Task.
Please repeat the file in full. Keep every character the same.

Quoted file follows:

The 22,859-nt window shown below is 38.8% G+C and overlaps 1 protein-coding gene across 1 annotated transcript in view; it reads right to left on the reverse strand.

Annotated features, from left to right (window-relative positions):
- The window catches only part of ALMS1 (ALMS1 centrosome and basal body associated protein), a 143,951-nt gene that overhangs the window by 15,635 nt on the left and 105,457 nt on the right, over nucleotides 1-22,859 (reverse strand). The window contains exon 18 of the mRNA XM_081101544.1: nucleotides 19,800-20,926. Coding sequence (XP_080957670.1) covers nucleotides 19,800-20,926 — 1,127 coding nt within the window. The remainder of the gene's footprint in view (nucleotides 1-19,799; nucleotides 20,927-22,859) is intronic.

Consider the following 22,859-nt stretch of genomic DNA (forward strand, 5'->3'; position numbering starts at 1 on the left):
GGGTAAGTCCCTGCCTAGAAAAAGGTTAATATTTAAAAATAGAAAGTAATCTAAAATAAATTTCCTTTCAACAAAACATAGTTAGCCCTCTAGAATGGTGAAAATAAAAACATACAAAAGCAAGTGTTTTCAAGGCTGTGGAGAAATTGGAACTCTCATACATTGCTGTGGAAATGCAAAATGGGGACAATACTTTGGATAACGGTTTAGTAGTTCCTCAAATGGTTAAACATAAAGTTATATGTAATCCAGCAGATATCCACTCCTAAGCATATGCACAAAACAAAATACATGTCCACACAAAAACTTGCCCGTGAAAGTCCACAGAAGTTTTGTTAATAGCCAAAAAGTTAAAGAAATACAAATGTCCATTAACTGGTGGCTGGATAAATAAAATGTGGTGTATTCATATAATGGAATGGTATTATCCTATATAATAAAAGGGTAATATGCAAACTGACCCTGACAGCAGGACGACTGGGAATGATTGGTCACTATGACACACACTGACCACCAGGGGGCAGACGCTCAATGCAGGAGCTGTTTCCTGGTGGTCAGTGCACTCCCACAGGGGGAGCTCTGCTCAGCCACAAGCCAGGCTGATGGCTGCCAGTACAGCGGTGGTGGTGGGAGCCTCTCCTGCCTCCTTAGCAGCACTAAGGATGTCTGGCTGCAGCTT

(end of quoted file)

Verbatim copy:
The 22,859-nt window shown below is 38.8% G+C and overlaps 1 protein-coding gene across 1 annotated transcript in view; it reads right to left on the reverse strand.

Annotated features, from left to right (window-relative positions):
- The window catches only part of ALMS1 (ALMS1 centrosome and basal body associated protein), a 143,951-nt gene that overhangs the window by 15,635 nt on the left and 105,457 nt on the right, over nucleotides 1-22,859 (reverse strand). The window contains exon 18 of the mRNA XM_081101544.1: nucleotides 19,800-20,926. Coding sequence (XP_080957670.1) covers nucleotides 19,800-20,926 — 1,127 coding nt within the window. The remainder of the gene's footprint in view (nucleotides 1-19,799; nucleotides 20,927-22,859) is intronic.

Consider the following 22,859-nt stretch of genomic DNA (forward strand, 5'->3'; position numbering starts at 1 on the left):
GGGTAAGTCCCTGCCTAGAAAAAGGTTAATATTTAAAAATAGAAAGTAATCTAAAATAAATTTCCTTTCAACAAAACATAGTTAGCCCTCTAGAATGGTGAAAATAAAAACATACAAAAGCAAGTGTTTTCAAGGCTGTGGAGAAATTGGAACTCTCATACATTGCTGTGGAAATGCAAAATGGGGACAATACTTTGGATAACGGTTTAGTAGTTCCTCAAATGGTTAAACATAAAGTTATATGTAATCCAGCAGATATCCACTCCTAAGCATATGCACAAAACAAAATACATGTCCACACAAAAACTTGCCCGTGAAAGTCCACAGAAGTTTTGTTAATAGCCAAAAAGTTAAAGAAATACAAATGTCCATTAACTGGTGGCTGGATAAATAAAATGTGGTGTATTCATATAATGGAATGGTATTATCCTATATAATAAAAGGGTAATATGCAAACTGACCCTGACAGCAGGACGACTGGGAATGATTGGTCACTATGACACACACTGACCACCAGGGGGCAGACGCTCAATGCAGGAGCTGTTTCCTGGTGGTCAGTGCACTCCCACAGGGGGAGCTCTGCTCAGCCACAAGCCAGGCTGATGGCTGCCAGTACAGCGGTGGTGGTGGGAGCCTCTCCTGCCTCCTTAGCAGCACTAAGGATGTCTGGCTGCAGCTT